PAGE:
Syria: US readies missile attack but Assad warns it will ‘fail'
US and UK ready cruise missile strike as UN inspectors finally allowed to visit site of chemical attack
EDITOR'S NOTE: Since this story was published the convoy carrying UN inspectors was attacked by snipers and forced to turn back. The mission has now resumed and the team is collecting evidence at the site of the alleged chemical weapon attack.
DAVID CAMERON is "pressing" President Obama to launch a missile strike on Syria in the next few days in response to the chemical weapons attack near Damascus, The Times says. The paper believes a "one-off barrage of strikes" using cruise missiles launched from warships in the Mediterranean is the leading option under consideration. It will be discussed today by General Sir Nick Houghton, chief of the defence staff, when he meets his US counterpart, General Martin Dempsey, in Jordan.
The threat of joint military action by Washington and London drew a strong rebuke from Syria's President Bashar al-Assad, who warned it was doomed to failure. "Failure awaits the United States as in all previous wars it has unleashed, starting with Vietnam and up to the present day," Assad told Russia's Isvestia newspaper when asked about the prospect of a US attack.
Assad also stressed that Russia, his staunchest ally, is continuing to supply his regime with weapons and support. "I want to say that all contracts that have been concluded with Russia are being fulfilled," he said. Assad did not reveal if Moscow has delivered advanced S-300 air defence systems to the Syrian regime, a development which would "vastly improve its defence capabilities" and make any attempt to seize control Syrian air space considerably more difficult.
Assad reiterated that his government was not responsible for the chemical attack which took place about 12 miles from Damascus and killed as many as 1.300 people. He said Syrian troops were operating in the area at the time, so to unleash such an attack would "go against elementary logic".
Here is a round-up of other key developments:
Syria gives "green light" to inspection of chemical attack site: Five days after the atrocity at Ghouta, Syria appears to have bowed to international pressure and allowed UN inspectors to visit the site today. The decision was "immediately greeted with skepticism" by western leaders and chemical weapons experts, who say it may now be too late for inspectors to gather useful scientific results. The Foreign Secretary William Hague, who has said it is "clear" the Assad regime carried out the attack, downplayed the significance of today's UN inspection. Hague said inspectors would have been admitted last week if Damascus had nothing to hide. "We cannot, in the 21st century, allow the idea that chemical weapons can be used with impunity, that people can be killed in this way and that there are no consequences for it," he said. The 20-member UN inspection team has been in Syria since 18 August to look into three earlier suspected chemical attacks. It is expected to collect blood, urine, tissue and soil samples for laboratory testing.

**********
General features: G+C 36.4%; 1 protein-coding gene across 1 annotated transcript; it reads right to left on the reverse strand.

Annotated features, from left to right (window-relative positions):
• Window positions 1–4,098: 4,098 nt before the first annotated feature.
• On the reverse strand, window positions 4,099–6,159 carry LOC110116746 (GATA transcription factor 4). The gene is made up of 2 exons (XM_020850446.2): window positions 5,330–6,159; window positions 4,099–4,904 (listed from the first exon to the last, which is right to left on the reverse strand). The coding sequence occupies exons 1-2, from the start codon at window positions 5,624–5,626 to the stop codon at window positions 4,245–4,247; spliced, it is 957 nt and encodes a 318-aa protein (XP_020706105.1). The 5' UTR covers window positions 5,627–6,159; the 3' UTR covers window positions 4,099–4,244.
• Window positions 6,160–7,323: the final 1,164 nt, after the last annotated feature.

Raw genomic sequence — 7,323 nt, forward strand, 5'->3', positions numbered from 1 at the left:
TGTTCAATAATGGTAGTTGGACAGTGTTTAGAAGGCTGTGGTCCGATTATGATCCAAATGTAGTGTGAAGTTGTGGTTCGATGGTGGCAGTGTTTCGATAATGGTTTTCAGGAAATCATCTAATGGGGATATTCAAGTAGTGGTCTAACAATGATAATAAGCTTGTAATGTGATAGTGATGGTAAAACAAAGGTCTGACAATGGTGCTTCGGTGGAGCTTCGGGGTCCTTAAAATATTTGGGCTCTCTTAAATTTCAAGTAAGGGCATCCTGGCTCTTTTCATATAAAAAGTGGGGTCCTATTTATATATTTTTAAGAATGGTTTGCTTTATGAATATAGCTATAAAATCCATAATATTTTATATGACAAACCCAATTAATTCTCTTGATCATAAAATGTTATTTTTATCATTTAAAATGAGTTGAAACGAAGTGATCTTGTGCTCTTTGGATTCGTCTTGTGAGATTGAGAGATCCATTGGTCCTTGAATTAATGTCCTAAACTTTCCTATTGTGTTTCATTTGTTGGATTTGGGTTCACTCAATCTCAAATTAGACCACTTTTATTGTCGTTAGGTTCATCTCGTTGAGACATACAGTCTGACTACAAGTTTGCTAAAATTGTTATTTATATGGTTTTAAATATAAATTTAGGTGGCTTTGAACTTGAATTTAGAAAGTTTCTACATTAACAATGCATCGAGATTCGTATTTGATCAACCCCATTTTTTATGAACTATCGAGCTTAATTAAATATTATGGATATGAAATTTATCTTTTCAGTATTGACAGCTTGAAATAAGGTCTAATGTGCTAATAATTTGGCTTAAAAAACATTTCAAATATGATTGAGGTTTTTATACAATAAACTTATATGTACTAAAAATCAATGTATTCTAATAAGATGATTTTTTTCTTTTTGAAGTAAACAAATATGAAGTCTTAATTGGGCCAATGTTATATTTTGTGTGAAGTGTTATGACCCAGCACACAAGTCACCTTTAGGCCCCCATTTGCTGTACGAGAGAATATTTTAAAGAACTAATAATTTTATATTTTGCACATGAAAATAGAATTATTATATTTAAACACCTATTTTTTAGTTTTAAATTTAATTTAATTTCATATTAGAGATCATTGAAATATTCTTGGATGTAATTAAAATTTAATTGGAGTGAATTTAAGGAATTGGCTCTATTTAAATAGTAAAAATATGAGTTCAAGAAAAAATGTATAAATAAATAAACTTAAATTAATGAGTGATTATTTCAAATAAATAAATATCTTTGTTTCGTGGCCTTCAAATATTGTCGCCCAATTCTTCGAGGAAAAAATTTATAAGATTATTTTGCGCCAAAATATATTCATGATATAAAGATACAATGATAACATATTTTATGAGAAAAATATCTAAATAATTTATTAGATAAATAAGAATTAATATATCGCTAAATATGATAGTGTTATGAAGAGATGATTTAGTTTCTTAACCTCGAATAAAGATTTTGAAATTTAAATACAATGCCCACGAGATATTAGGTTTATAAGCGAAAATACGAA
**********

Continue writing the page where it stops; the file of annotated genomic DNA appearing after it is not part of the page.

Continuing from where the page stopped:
Russia urges Washington to use restraint: Moscow has expressed its "concern" over America's apparent willingness to use force against the Assad regime, The Guardian reports. That concern was expressed in a phone call between Russian foreign minister Sergei Lavrov and US secretary of state John Kerry on Sunday in which the Russian warned the US against falling for "provocations".
"[Lavrov] stressed that the official announcements from Washington in recent days about the readiness of US armed forces to 'intervene' in the Syrian conflict have been received in Moscow with deep concern," the Russian foreign ministry said in a statement.
Meanwhile, Turkey has said it would join any international coalition against Syria even if a wider consensus on action could not be reached at the UN security council. Turkey's foreign minister Ahmet Davutoglu said: "We always prioritise acting together with the international community, with United Nations decisions. If such a decision doesn't emerge from the UN security council, other alternatives ... would come onto the agenda."
Did Assad's "ruthless" brother mastermind chemical attack? Maher al-Assad has kept a low profile for the past year, but he has been instrumental in the Syrian army's successful bid to claw back territory from the rebels, The Guardian says. Maher is the chief of the 4th Armoured Division and also leads Syria's other premier fighting force, the Republican Guards. "Both units have been at the vanguard of the war since its earliest days, and were active again last week as loyalist forces launched their biggest operation yet to root out rebel groups from the capital," says The Guardian. "It was while this operation was under way that thousands of residents of east Ghouta were exposed to what scientists increasingly believe was a nerve agent, possibly sarin."
Mahar's reputation for brutality was firmly established when he was asked to put down a prison revolt in 2008. He performed the task with "brutal efficiency", reportedly killing many who had taken guards and soldiers hostage, then filming the bodies with his camera phone. ·